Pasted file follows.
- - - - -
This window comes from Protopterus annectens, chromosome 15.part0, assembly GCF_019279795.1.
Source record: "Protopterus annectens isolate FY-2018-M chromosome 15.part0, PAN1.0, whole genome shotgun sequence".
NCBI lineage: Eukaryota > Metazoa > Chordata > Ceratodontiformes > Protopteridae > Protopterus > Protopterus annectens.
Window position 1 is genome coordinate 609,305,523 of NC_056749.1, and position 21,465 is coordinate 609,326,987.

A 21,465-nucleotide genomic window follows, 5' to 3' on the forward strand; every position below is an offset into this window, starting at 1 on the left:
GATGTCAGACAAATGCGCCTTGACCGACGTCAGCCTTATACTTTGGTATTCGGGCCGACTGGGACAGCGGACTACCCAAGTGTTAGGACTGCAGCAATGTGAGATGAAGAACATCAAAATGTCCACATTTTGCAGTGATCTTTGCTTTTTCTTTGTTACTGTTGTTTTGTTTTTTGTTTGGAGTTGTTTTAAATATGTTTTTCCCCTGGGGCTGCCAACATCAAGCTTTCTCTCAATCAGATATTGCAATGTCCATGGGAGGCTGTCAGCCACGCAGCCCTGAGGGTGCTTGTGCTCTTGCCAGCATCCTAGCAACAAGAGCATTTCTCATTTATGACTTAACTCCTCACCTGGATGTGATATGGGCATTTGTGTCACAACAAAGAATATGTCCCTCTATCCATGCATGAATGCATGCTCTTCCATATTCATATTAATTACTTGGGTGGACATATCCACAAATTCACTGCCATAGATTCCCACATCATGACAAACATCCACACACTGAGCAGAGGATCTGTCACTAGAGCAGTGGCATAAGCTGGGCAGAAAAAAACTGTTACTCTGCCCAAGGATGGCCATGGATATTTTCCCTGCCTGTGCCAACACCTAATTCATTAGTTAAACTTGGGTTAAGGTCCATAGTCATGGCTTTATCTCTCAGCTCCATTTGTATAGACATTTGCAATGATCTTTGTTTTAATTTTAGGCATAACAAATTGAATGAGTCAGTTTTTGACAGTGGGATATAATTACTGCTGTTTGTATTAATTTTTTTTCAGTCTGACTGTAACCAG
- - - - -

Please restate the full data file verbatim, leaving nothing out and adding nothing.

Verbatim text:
This window comes from Protopterus annectens, chromosome 15.part0, assembly GCF_019279795.1.
Source record: "Protopterus annectens isolate FY-2018-M chromosome 15.part0, PAN1.0, whole genome shotgun sequence".
NCBI lineage: Eukaryota > Metazoa > Chordata > Ceratodontiformes > Protopteridae > Protopterus > Protopterus annectens.
Window position 1 is genome coordinate 609,305,523 of NC_056749.1, and position 21,465 is coordinate 609,326,987.

A 21,465-nucleotide genomic window follows, 5' to 3' on the forward strand; every position below is an offset into this window, starting at 1 on the left:
GATGTCAGACAAATGCGCCTTGACCGACGTCAGCCTTATACTTTGGTATTCGGGCCGACTGGGACAGCGGACTACCCAAGTGTTAGGACTGCAGCAATGTGAGATGAAGAACATCAAAATGTCCACATTTTGCAGTGATCTTTGCTTTTTCTTTGTTACTGTTGTTTTGTTTTTTGTTTGGAGTTGTTTTAAATATGTTTTTCCCCTGGGGCTGCCAACATCAAGCTTTCTCTCAATCAGATATTGCAATGTCCATGGGAGGCTGTCAGCCACGCAGCCCTGAGGGTGCTTGTGCTCTTGCCAGCATCCTAGCAACAAGAGCATTTCTCATTTATGACTTAACTCCTCACCTGGATGTGATATGGGCATTTGTGTCACAACAAAGAATATGTCCCTCTATCCATGCATGAATGCATGCTCTTCCATATTCATATTAATTACTTGGGTGGACATATCCACAAATTCACTGCCATAGATTCCCACATCATGACAAACATCCACACACTGAGCAGAGGATCTGTCACTAGAGCAGTGGCATAAGCTGGGCAGAAAAAAACTGTTACTCTGCCCAAGGATGGCCATGGATATTTTCCCTGCCTGTGCCAACACCTAATTCATTAGTTAAACTTGGGTTAAGGTCCATAGTCATGGCTTTATCTCTCAGCTCCATTTGTATAGACATTTGCAATGATCTTTGTTTTAATTTTAGGCATAACAAATTGAATGAGTCAGTTTTTGACAGTGGGATATAATTACTGCTGTTTGTATTAATTTTTTTTCAGTCTGACTGTAACCAG